When the mind come to the understanding of the purpose of the body, the Mind will not fear the death neither of itself nor of the body, for to the Mind now knows that death itself does not exist except in the body and it’s purpose accomplised in the death of the body.

So therefore overcoming situations should be expected until the mind clearly understand the purpose of the body.

When the Mind fully overcomes the body, death will occur but not as we normally expect, for the body will be transformed while you are still alive.

TheBot's avatar

The only example I can think of was my second semester in college. My sleep habits meant I pretty much became nocturnal. I would wake up at 4pm on average, sometimes as late as 6pm, and not go to bed before 6 or 7 in the morning. It was terrible. I had all sorts of depressive symptoms (though not a full blown depression) because obviously, I almost never saw the sun in this configuration. My concentration reached all-time lows, my eating habits also went wrong, my acne came back big time, I had migraines…it just seemed to shift everything in my life for the worse.

It was very hard to get out of the cycle, because obviously just going to bed at ten with an alarm clock set at 8 will not make you sleep when you have been awake on this time slot for the previous 2 months. Eventually what saved me was the summer. I went home, spent 2 weeks just sleeping and slowly shifting the pattern back into place. After these two weeks, I had a month-and-a-half internship as a receptionist in a 5-star hotel, so not only did I have to emerge in the morning, I actually had to be fresh and alert, and to suit up and everything. This ensured I would not fall back into the cycle again. By the end of the internship, I was still generally tired though, and it took an additional 2 or 3 months of healthy sleeping to recover completely.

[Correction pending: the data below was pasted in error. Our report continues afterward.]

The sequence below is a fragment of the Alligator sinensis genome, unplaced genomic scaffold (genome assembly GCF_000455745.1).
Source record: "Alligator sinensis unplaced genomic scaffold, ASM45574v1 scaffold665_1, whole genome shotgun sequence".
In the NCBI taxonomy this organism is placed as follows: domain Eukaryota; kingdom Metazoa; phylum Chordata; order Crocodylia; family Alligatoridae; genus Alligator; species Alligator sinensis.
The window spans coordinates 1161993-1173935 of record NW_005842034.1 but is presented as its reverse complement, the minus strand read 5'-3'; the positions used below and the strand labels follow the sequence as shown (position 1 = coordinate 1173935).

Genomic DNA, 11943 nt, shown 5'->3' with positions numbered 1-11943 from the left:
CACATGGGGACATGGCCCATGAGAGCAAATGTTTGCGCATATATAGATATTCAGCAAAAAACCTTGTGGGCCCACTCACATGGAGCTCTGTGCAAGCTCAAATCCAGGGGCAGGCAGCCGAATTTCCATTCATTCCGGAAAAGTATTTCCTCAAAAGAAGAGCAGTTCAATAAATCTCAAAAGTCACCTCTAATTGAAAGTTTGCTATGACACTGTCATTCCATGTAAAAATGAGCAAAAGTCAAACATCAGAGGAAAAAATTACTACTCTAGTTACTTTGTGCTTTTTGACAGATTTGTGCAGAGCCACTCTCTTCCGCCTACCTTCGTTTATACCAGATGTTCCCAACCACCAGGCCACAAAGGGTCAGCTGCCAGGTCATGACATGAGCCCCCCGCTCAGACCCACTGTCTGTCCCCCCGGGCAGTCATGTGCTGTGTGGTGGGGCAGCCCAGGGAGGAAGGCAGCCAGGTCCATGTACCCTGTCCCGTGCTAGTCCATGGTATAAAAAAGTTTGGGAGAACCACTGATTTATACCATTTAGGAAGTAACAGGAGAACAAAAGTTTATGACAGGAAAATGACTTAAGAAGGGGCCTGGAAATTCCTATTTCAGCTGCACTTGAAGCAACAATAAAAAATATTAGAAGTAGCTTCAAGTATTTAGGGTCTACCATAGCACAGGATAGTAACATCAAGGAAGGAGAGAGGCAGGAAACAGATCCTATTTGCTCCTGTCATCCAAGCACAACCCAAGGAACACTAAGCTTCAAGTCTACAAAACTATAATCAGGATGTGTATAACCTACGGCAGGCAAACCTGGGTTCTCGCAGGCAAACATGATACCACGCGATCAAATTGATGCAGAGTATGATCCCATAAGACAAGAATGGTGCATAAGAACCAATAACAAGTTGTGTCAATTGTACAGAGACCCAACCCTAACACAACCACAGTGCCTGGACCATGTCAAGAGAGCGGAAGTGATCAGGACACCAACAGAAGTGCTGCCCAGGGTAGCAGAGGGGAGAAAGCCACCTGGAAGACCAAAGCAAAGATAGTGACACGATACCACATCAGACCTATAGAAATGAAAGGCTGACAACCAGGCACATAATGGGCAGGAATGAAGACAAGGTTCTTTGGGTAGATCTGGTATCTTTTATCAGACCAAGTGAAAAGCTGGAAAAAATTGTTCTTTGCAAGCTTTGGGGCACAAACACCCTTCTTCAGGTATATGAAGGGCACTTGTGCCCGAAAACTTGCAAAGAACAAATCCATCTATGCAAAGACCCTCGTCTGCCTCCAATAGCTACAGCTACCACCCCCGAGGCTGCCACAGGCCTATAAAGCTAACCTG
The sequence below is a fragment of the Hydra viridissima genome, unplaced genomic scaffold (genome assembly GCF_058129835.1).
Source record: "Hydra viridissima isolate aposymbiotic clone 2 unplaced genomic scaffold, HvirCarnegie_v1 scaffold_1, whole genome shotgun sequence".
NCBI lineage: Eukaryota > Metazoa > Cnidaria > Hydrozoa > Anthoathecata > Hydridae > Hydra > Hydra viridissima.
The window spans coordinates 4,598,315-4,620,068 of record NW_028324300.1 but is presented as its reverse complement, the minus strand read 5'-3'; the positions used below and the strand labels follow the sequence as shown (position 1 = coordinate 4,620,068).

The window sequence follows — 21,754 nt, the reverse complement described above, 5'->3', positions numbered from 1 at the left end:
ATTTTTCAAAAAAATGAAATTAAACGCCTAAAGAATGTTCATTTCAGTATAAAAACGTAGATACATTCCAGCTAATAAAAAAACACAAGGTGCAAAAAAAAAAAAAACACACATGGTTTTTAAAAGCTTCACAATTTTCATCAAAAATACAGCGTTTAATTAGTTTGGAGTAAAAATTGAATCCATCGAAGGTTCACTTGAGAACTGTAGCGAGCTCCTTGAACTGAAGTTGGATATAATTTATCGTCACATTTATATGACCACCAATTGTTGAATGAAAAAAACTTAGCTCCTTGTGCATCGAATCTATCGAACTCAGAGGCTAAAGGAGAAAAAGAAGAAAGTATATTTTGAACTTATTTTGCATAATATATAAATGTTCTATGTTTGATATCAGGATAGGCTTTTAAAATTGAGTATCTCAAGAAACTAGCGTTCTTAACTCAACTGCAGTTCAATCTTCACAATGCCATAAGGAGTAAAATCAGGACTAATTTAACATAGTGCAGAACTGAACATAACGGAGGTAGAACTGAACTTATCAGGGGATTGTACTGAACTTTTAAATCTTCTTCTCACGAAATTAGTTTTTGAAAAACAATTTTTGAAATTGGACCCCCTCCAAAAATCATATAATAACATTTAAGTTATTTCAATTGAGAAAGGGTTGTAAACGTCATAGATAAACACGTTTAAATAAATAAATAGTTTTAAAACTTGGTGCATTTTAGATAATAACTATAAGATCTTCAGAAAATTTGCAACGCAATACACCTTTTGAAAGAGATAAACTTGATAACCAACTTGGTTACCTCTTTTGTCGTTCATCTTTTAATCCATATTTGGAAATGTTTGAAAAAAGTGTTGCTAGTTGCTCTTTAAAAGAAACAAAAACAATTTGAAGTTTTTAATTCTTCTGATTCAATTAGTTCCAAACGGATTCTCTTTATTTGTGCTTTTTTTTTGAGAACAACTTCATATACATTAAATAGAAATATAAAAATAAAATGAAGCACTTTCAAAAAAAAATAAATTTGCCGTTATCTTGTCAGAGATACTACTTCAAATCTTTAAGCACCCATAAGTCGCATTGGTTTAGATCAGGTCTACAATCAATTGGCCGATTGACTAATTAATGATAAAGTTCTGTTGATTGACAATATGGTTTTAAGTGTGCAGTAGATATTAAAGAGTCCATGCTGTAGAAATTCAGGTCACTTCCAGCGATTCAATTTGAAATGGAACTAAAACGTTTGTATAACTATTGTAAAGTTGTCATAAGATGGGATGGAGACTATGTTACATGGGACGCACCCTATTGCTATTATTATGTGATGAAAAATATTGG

Coloma's avatar


I love it!

I have experienced the death & rebirth of ego several times over!

Think it’s been trying to get a hold on me again…aaah…tricky isn’t it?

I have only experienced ‘situational’ depression once or twice as a result of some life blows. I am grateful that this is not something that is a chronic struggle for me.

I do know that excercise is HUGE whenever I am feeling blah.

I went on Paxil during a rocky divorce about 8 yrs. ago..what a NIGHTMARE!

I think many of these drugs are EVIL!

Had a horrible reaction, broke out oin hives, felt like the walking dead. Couldn’t tolerate it at all.

Fortunetly I had an epihany…I didn’t need a pill, I needed a new life, and I got it!

I would never, ever, ever, take twisted psychtropic drugs ever again. Complete oil & water effect with my particular psysiology! Ugh!

CMaz's avatar